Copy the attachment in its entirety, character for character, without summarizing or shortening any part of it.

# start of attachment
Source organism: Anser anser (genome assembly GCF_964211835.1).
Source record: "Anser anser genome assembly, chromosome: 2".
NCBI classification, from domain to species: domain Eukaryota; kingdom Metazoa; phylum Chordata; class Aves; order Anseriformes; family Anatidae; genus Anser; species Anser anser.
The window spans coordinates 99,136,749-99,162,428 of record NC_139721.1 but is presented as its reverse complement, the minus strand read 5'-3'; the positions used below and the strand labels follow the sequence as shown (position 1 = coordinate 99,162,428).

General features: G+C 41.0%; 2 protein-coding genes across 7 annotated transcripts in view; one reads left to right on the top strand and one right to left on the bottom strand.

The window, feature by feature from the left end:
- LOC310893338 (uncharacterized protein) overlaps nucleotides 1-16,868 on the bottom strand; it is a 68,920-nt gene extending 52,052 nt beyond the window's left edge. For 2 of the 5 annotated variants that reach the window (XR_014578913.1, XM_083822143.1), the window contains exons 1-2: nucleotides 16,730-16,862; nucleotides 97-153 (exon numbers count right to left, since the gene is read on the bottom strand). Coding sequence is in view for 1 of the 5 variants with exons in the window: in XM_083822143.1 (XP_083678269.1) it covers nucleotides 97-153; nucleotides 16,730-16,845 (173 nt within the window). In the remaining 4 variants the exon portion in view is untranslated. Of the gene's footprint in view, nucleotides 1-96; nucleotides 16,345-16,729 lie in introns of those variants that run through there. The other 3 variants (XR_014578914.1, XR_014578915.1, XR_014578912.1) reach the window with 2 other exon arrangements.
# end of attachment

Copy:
Source organism: Anser anser (genome assembly GCF_964211835.1).
Source record: "Anser anser genome assembly, chromosome: 2".
NCBI classification, from domain to species: domain Eukaryota; kingdom Metazoa; phylum Chordata; class Aves; order Anseriformes; family Anatidae; genus Anser; species Anser anser.
The window spans coordinates 99,136,749-99,162,428 of record NC_139721.1 but is presented as its reverse complement, the minus strand read 5'-3'; the positions used below and the strand labels follow the sequence as shown (position 1 = coordinate 99,162,428).

General features: G+C 41.0%; 2 protein-coding genes across 7 annotated transcripts in view; one reads left to right on the top strand and one right to left on the bottom strand.

The window, feature by feature from the left end:
- LOC310893338 (uncharacterized protein) overlaps nucleotides 1-16,868 on the bottom strand; it is a 68,920-nt gene extending 52,052 nt beyond the window's left edge. For 2 of the 5 annotated variants that reach the window (XR_014578913.1, XM_083822143.1), the window contains exons 1-2: nucleotides 16,730-16,862; nucleotides 97-153 (exon numbers count right to left, since the gene is read on the bottom strand). Coding sequence is in view for 1 of the 5 variants with exons in the window: in XM_083822143.1 (XP_083678269.1) it covers nucleotides 97-153; nucleotides 16,730-16,845 (173 nt within the window). In the remaining 4 variants the exon portion in view is untranslated. Of the gene's footprint in view, nucleotides 1-96; nucleotides 16,345-16,729 lie in introns of those variants that run through there. The other 3 variants (XR_014578914.1, XR_014578915.1, XR_014578912.1) reach the window with 2 other exon arrangements.